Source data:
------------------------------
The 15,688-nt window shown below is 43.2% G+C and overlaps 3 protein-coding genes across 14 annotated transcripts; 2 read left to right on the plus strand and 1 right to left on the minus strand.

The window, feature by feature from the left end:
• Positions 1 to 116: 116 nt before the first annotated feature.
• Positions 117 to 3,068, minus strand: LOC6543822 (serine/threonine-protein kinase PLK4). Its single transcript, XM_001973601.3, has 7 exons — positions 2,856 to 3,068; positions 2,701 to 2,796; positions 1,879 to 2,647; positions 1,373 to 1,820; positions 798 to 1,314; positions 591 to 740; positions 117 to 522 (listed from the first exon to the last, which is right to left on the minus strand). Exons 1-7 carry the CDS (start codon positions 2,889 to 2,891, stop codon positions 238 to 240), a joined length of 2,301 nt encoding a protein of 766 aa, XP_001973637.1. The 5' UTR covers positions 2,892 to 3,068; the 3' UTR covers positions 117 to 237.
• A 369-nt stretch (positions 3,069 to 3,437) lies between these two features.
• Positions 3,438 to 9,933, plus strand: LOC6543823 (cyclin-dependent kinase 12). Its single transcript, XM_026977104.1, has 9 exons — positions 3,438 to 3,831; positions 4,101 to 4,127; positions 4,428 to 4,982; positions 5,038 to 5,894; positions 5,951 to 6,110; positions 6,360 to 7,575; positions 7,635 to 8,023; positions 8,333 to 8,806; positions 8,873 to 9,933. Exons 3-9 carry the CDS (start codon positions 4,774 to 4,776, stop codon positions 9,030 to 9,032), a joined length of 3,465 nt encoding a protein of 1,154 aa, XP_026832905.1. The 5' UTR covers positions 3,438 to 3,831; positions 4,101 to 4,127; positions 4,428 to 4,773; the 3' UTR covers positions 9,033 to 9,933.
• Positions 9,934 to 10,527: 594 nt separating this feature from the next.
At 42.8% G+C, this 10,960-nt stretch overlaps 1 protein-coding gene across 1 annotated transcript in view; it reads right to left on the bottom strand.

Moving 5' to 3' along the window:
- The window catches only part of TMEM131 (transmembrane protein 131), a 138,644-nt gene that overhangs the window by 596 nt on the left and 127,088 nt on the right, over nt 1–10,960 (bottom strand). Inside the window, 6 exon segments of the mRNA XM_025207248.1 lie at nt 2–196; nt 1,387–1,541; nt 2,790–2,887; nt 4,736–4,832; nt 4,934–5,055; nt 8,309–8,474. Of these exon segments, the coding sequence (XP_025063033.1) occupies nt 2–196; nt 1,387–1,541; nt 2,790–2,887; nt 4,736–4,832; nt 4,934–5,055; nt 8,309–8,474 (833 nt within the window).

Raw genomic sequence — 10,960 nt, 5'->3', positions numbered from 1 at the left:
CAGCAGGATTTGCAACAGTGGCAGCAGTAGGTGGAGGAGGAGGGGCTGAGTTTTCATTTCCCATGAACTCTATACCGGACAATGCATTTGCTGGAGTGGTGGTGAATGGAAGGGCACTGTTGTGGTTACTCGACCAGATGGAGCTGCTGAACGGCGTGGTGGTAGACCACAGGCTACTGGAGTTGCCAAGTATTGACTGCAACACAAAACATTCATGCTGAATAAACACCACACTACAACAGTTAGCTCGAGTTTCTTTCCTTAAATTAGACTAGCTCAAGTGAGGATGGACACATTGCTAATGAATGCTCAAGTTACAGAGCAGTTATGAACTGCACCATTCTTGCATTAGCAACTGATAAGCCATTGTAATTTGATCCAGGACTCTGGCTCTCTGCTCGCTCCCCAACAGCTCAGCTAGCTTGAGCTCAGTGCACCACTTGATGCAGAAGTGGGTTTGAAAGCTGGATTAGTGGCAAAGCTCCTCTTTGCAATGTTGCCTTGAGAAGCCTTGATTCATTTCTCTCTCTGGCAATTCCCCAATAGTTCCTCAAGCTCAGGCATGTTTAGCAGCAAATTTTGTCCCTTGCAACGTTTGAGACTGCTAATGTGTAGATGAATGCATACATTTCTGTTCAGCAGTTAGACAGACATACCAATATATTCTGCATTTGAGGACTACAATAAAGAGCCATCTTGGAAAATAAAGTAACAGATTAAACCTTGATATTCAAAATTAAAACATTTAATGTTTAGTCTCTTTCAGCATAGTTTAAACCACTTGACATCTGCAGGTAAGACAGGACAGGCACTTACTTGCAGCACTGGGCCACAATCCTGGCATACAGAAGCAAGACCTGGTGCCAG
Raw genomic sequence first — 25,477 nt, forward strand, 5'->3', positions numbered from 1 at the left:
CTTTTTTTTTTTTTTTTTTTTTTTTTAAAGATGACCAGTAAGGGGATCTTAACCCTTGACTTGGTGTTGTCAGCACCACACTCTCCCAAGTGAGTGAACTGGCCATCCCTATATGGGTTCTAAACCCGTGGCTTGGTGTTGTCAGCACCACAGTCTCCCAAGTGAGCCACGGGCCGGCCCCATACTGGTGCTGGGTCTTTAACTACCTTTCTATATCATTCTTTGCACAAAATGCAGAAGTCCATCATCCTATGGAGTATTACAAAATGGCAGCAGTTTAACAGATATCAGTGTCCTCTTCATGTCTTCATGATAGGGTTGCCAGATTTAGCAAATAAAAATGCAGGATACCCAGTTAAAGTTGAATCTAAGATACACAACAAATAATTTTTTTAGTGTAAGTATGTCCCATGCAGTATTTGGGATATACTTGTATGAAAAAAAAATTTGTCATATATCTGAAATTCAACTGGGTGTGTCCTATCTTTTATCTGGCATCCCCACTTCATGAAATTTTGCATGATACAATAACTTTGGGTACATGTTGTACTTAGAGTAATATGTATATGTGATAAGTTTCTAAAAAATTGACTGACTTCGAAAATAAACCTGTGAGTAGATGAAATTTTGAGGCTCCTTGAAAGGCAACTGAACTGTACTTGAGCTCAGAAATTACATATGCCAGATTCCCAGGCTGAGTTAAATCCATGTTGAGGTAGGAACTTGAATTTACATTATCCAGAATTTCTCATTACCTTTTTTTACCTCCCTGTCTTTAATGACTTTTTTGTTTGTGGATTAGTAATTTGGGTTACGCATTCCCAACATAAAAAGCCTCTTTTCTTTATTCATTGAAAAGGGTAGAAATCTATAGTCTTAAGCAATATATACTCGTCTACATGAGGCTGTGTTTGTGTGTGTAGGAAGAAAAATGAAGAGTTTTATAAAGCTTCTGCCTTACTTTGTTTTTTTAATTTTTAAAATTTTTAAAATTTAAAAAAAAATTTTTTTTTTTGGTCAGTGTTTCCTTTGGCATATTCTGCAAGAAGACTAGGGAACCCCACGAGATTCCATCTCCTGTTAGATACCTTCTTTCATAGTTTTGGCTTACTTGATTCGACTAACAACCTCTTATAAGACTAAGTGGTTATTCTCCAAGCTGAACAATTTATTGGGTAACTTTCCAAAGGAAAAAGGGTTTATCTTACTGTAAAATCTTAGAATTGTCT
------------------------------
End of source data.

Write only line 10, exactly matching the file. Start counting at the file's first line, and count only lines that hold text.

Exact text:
- The window catches only part of TMEM131 (transmembrane protein 131), a 138,644-nt gene that overhangs the window by 596 nt on the left and 127,088 nt on the right, over nt 1–10,960 (bottom strand). Inside the window, 6 exon segments of the mRNA XM_025207248.1 lie at nt 2–196; nt 1,387–1,541; nt 2,790–2,887; nt 4,736–4,832; nt 4,934–5,055; nt 8,309–8,474. Of these exon segments, the coding sequence (XP_025063033.1) occupies nt 2–196; nt 1,387–1,541; nt 2,790–2,887; nt 4,736–4,832; nt 4,934–5,055; nt 8,309–8,474 (833 nt within the window).